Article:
There are about 600,000 dead buried at Potter's Field, approximately two thirds of them infants and stillborn. Of the 8,000 burials a year, 1,500 are infants. Because interments are made on the mass level of approximately 125 a week, there can be no rites said over the dead at the grave sites. Despite the large number of burials, the 45-acre area of the cemetery is in no danger of being exhausted....


The cost incurred by the Department of Correction for the maintenance of the City Cemetery on Hart Island for the year 1966, when forty inmates were assigned to cemetery detail, were as follows:

Custodial salaries for two correction officers assigned to cemetery detail$18,020.00
Food for inmates (five days per week)$7,787.52
Clothing for inmates$4,000.00
Miscellaneous supplies such as chlorinated lime, cement for ground markers, tools, as well as depreciation for gasoline pump used for draining graves$285.55

The cost to the City for the burial of an adult is $75, and of an infant or fetus, $29. Only half of this amount is reimbursed by New York State, except in the cases of State charges and Social Security collectors, for whose burial the City is reimbursed by the State and Federal governments respectively.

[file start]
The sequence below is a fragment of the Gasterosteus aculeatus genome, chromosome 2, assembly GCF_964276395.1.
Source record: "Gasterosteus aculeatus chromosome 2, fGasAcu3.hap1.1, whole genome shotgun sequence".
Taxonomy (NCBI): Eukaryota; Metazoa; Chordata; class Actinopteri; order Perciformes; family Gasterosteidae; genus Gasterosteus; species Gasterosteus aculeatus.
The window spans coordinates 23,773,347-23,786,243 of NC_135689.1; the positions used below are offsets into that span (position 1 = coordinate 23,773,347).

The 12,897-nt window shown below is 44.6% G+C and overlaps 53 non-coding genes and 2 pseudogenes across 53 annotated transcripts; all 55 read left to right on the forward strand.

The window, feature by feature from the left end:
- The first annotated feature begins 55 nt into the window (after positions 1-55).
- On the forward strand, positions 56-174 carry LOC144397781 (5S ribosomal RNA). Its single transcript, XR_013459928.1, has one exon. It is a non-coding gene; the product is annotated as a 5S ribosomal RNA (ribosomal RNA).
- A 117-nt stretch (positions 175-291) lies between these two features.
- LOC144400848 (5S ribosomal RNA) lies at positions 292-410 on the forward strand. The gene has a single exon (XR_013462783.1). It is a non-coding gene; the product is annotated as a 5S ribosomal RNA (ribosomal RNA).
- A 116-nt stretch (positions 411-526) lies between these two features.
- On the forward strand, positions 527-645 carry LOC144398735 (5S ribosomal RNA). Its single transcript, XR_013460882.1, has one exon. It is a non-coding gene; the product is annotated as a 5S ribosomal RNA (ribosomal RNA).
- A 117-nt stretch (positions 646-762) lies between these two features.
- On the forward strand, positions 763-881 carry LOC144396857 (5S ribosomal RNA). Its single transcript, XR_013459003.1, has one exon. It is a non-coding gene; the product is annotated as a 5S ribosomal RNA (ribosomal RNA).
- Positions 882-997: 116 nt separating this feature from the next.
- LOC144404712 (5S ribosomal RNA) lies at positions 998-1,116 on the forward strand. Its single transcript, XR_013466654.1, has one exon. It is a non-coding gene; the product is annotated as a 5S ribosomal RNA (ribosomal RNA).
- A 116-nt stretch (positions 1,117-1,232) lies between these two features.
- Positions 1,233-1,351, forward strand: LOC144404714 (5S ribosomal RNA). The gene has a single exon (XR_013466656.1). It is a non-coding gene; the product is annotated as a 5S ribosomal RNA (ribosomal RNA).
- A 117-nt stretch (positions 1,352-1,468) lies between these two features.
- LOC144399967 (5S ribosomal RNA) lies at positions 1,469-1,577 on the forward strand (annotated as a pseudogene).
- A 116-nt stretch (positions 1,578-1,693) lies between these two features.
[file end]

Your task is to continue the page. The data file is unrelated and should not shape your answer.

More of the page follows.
The inmates begin to cover the coffins with soil. When the job is completed, ground covering the trench will be level with the background.

Inmates and Custodial Staff

In 1966, the inmate census decreased sharply as a result of changes in the penal code, and Hart Island was no longer required for housing of short term prisoners. Hart Island has been utilized by the Office of the Narcotics Administrator during 1967 as a rehabilitation center for narcotics addicts.

Thirty inmates from the N.Y.C. Reception and Classification Center for Men, who come to Hart Island to work during the day, are charged with burial and upkeep of the entire cemetery at present. Assignments to Hart Island are made on a voluntary basis. Many of the inmates consider work there desirable, because it affords them the opportunity to be in the open air and away from the prison proper, and because it gives them job experience in a well-paying field. They are carefully interviewed to ascertain that they can perform these services without becoming emotionally upset.

The inmates remove the coffins from the morgue wagon and inter them, make road repairs, spray the ground to control vermin infestation, and take charge of the general upkeep. Six of the inmates disinter the remains on occasions when it becomes necessary to do so.